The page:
To be sure, sharing is not inherently bad and, indeed, is a bedrock of the platform. Users do it all the time to share news of a friend facing a medical issue, seek help finding a lost pet, announce a birth or just pass on something they found interesting.

But Facebook’s research found misinformation in particular draws user engagement with a high likelihood of being reshared and that the company could use reshare indicators to lessen the reach of harmful content.

Experts agreed the key role of reshares in spreading misinformation and Facebook’s inaction have not been widely known. The documents show its reluctance to reduce the spread of misinformation in reshares as doing so impacts the kind of engagement that Facebook profits from.  

“One thing that we have seen consistently, not just in these documents but in other reports about actions that Facebook has taken, is that Facebook is not willing to sacrifice its business goals to improve the quality of content on its system and achieve integrity goals,” said Laura Edelson, co-director of Cybersecurity for Democracy at New York University.

Facebook disabled Edelson’s account after her research team created a browser extension that allows users to share information about which ads the site shows them. Other experts agreed with her assessment of Facebook’s incentives playing a role in its decisions about how, and whether, to address this type of misinformation on the platform.

Edelson added, “We do see Facebook is consistently willing to sacrifice its integrity goals for the sake of its overall business goals.”

The role of Facebook’s algorithm as accelerant

In a late 2018 note, Meta Platforms CEO Mark Zuckerberg explained Facebook’s efforts to combat misinformation, namely content that borders on violating its policies. The closer a piece of content gets to that line, the more people engaged with it even as they said they didn’t like it, he wrote.

Zuckerberg said the company would work to reduce the distribution and virality of this type of content, specifically misinformation.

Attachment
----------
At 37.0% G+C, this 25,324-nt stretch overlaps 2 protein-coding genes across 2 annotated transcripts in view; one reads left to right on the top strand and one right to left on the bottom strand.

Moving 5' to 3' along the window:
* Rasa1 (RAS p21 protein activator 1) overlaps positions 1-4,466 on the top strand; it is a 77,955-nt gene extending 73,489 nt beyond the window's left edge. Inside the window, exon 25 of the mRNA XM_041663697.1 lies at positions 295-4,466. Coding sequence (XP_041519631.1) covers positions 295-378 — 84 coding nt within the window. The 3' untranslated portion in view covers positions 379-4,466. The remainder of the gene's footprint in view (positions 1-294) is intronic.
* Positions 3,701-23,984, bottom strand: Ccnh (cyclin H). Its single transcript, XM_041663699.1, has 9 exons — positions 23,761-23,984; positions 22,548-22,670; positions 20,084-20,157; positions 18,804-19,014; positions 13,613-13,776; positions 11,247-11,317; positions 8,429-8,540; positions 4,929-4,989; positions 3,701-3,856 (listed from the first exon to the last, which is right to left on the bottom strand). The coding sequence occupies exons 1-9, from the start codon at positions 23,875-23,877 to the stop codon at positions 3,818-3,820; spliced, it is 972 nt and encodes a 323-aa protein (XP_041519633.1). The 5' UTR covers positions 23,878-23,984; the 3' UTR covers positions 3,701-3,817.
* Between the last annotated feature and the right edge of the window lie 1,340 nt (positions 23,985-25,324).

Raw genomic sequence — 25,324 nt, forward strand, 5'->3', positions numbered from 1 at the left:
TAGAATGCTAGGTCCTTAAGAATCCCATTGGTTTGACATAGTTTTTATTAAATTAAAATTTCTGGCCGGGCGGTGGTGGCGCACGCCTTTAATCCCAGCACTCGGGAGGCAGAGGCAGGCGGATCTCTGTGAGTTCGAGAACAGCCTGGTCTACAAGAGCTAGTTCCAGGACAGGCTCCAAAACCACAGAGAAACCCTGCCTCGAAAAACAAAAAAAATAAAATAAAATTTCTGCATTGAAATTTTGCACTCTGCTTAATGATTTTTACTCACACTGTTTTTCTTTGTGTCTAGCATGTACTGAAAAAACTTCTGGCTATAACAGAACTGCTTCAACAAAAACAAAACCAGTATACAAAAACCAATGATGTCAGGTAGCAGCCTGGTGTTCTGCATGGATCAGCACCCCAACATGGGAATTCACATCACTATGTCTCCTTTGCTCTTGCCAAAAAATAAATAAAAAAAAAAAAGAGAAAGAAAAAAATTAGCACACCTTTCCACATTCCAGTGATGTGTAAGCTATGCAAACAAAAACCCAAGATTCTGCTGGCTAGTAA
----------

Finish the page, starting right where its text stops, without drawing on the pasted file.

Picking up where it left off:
Yet over and over in the documents, Facebook’s employees reiterate the likelihood that reshared content is misinformation and found that these shares are a key indicator it can use to reduce the distribution of likely harmful content.

How many layers of resharing, or its reshare depth, can also be an indicator of its potential for harm. Facebook has a metric for what it calls “deep reshares.”

When you post a link or a video, for instance, according to Facebook’s measure, that originating post has a reshare depth of zero. Then one of your friends clicks the button to share your post, and that bumps it to a depth of one. If their friend or follower shares that, the depth is two. And so on, and so on. 

Facebook found a reshare depth of two or greater for a link or photo indicated that piece of content was four times as likely to be misinformation compared to other links and photos in the news feed generally. That could increase to up to 10 times as likely to be misinformation at higher reshare depths.

That doesn’t mean everything reshared six steps from the original poster is misinformation. But, according to Facebook’s research, it is far more likely to be.

In a 2020 analysis, Facebook found group reshares are up to twice as likely to be flagged as problematic or potentially problematic. Another analysis that year found that since 2018 content shared by groups grew three times faster than content shared outside of groups overall.  

According to one document, up to 70% of misinformation viewership comes from people sharing what others have shared.

“If we are talking about stuff that is misinformation or hate speech that (Facebook says) they do not want to tolerate on their platform and then they just let it run wild, I’d say yes there is also something that they could and should do about it,” said Matthias Spielkamp, executive director of Algorithm Watch, a research and advocacy organization. 

Facebook’s algorithm, optimized for engagement and virality, serves as an accelerant and further amplifies content that is gaining momentum on its own. 

While individual users can create misinformation that gets reshared, Facebook’s research focused on the particular harm of groups and pages – including those that use the company’s algorithms as a way to spread this type of content and grow their following.  

“These kind of actors who are trying to grow their celebrity status, to grow their follower networks, they understand that you make sensational content, you make stuff that really surprises people, captures their attention and trades on their already held beliefs and you keep working on that and pretty soon you’ve got a nice follower base,” said Jennifer  Stromer-Galley, a Syracuse University professor who studies social media.    

Facebook’s documents warn of the harms that could come from reshared misinformation. One 2019 experiment found adding friction to sharing in India reduced “particularly concerning” content that inflamed tensions about Kashmir. 

Another document from 2019 warned that “political operatives and publishers tell us that they rely more on negativity and sensationalism for distribution due to recent algorithmic changes that favor reshares.”